Fast forward to Q1:2016, Nigeria’s GDP growth suffered a 3% contraction as the choices identified as appropriate to foster a healthy economy and environment were not made resulting in our reality of an Economic recession up till Q4:2016 at the cost of a 7.5% increase in GDP growth by Q2:2018 under the Tough Choices scenario or a 3% increase in GDP growth by Q2:2018 under the Moderate scenario. A significant portion of the suggested choices are still not being made: the education sector is still being underfunded (evident in the 2017 Proposed Budget) despite huge outstanding deficits in previous funding requirements; the business registration and licensing process are still complex and tedious; grafting is still being exhibited openly and so on. How then do we expect to get the desired results by just observing the nation’s systemic inadequacies without taking actions to correct and restructure them?
Another good case study of choices gone wrong is the high corruption level which is a reflection of our weak accountability process and pardons granted by some political office holders to their colleagues who have been previously convicted of corruption-related crimes, presenting them as “sacred cows”. The decision to grant pardons to corrupt colleagues, though intended to be harmless, fuels the selfishness in other political office holders causing them to maximize their personal benefits at the expense of building a strong accountability process to restore the confidence of citizens in government. The result is the menace called “pervasive corruption”. In the same vein, sometime in November 2016, a former Vice-President for 8 years said “My secondary school students are better than public universities students” and I was appalled, not because the statement is entirely incorrect but because the source, at a time, was in a position to have kick-started improvement in the education system to reduce its inadequacies. What happened instead was the focus on building exorbitant fees-charging private-owned institutions (at the expense of investing in federal & state-owned universities) with state-of-the-art infrastructure and poaching of the best brains across the federal & state-owned universities to beef up the quality of their human capital, by both the source and the President to whom he was Vice-. The result is a deficit in human capital and deficiency of existing human capital which is a key contributor to our increasing unemployment rate and high misery index.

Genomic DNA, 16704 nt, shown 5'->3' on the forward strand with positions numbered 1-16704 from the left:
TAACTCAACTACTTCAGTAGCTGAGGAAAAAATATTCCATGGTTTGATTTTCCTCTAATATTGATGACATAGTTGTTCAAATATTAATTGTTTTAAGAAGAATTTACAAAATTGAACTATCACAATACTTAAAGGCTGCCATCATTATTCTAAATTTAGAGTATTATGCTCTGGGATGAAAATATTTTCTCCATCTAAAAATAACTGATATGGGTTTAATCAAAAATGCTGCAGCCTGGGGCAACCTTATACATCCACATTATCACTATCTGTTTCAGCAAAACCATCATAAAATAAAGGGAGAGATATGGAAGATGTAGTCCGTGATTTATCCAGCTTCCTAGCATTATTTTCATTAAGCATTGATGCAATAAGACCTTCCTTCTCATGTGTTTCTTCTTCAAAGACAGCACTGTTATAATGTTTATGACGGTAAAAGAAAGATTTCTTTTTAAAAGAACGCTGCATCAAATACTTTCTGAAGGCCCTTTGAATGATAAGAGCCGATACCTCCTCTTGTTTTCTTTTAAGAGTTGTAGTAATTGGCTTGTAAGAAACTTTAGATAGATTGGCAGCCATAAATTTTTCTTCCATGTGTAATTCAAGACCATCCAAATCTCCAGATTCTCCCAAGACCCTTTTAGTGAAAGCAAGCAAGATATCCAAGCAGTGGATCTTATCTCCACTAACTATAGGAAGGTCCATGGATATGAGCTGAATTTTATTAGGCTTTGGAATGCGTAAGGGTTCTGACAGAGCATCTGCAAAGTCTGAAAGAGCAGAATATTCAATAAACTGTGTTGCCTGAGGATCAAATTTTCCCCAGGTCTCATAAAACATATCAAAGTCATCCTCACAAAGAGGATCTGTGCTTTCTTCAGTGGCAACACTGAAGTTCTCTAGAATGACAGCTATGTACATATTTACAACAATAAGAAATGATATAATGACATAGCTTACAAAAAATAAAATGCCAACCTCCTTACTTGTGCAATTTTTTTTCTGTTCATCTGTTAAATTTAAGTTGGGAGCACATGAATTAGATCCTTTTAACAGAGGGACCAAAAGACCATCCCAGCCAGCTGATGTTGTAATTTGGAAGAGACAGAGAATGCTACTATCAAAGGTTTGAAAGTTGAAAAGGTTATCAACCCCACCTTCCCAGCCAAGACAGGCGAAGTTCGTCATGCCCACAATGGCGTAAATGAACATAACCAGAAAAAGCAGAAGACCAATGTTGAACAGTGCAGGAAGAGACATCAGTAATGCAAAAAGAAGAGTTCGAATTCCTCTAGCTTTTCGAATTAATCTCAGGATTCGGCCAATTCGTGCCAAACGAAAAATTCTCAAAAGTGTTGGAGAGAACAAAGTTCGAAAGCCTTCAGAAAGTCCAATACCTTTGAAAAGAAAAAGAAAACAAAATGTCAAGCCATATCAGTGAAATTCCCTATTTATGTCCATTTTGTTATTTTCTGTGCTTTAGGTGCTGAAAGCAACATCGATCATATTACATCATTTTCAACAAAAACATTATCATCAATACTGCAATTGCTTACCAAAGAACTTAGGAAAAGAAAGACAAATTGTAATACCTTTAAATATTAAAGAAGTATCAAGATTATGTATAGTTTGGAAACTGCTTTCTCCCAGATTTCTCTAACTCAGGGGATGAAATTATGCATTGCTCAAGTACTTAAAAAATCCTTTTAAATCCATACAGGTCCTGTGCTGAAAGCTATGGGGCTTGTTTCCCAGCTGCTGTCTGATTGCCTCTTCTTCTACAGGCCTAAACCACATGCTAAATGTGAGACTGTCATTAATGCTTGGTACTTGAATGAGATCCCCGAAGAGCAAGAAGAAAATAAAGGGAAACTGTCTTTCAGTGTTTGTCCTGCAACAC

In a nutshell, our previous choices as a nation have not been appropriate to foster a healthy economy and environment. This has resulted in us “living on opportunity costs” as we forgo benefits that should have accrued to us by continuously making choices that are inappropriate for social & economic development. Leaders should take up the challenge of making the most appropriate choices in their individual capacities, though seemingly tough in the short-run, generations after will be better-off. Government is not about sharing the national cake, it is about being responsible for baking more cake to go round. So rather than approve a contract in favour of a frontman/company, let it be in favour of the most qualified; rather than mismatching cabinet members to portfolios in favour of zoning and ethnic/religious interests, let the most competent (regardless of their geo-political zones, ethnic groups or religion) be selected to man portfolios; rather than siphon funds meant for development projects, commit them to projects to which they have been assigned and gradually all our individual efforts at making the most appropriate choices will pay-off, reversing the status quo of living on opportunity costs.